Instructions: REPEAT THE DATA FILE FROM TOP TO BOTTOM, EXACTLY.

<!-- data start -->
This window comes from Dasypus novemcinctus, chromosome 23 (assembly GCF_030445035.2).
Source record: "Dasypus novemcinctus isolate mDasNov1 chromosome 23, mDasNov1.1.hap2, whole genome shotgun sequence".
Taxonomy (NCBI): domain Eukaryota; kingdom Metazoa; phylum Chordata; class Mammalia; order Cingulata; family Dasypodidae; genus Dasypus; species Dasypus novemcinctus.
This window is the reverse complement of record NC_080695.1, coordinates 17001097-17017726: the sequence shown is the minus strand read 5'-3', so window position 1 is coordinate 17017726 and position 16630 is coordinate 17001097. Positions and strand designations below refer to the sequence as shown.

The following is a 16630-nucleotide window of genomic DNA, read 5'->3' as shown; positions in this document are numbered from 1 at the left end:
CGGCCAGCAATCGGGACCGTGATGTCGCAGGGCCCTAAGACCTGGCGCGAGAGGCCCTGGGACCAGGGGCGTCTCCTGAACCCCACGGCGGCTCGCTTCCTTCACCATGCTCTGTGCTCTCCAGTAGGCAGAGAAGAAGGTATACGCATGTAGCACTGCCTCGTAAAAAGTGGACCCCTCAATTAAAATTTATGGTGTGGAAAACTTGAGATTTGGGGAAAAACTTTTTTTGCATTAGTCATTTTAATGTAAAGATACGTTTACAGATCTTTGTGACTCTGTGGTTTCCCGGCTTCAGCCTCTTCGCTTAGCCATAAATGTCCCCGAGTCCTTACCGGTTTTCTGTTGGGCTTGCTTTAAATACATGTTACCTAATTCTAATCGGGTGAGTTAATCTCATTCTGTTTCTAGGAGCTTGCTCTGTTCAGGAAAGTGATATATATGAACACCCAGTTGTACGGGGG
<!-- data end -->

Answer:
This window comes from Dasypus novemcinctus, chromosome 23 (assembly GCF_030445035.2).
Source record: "Dasypus novemcinctus isolate mDasNov1 chromosome 23, mDasNov1.1.hap2, whole genome shotgun sequence".
Taxonomy (NCBI): domain Eukaryota; kingdom Metazoa; phylum Chordata; class Mammalia; order Cingulata; family Dasypodidae; genus Dasypus; species Dasypus novemcinctus.
This window is the reverse complement of record NC_080695.1, coordinates 17001097-17017726: the sequence shown is the minus strand read 5'-3', so window position 1 is coordinate 17017726 and position 16630 is coordinate 17001097. Positions and strand designations below refer to the sequence as shown.

The following is a 16630-nucleotide window of genomic DNA, read 5'->3' as shown; positions in this document are numbered from 1 at the left end:
CGGCCAGCAATCGGGACCGTGATGTCGCAGGGCCCTAAGACCTGGCGCGAGAGGCCCTGGGACCAGGGGCGTCTCCTGAACCCCACGGCGGCTCGCTTCCTTCACCATGCTCTGTGCTCTCCAGTAGGCAGAGAAGAAGGTATACGCATGTAGCACTGCCTCGTAAAAAGTGGACCCCTCAATTAAAATTTATGGTGTGGAAAACTTGAGATTTGGGGAAAAACTTTTTTTGCATTAGTCATTTTAATGTAAAGATACGTTTACAGATCTTTGTGACTCTGTGGTTTCCCGGCTTCAGCCTCTTCGCTTAGCCATAAATGTCCCCGAGTCCTTACCGGTTTTCTGTTGGGCTTGCTTTAAATACATGTTACCTAATTCTAATCGGGTGAGTTAATCTCATTCTGTTTCTAGGAGCTTGCTCTGTTCAGGAAAGTGATATATATGAACACCCAGTTGTACGGGGG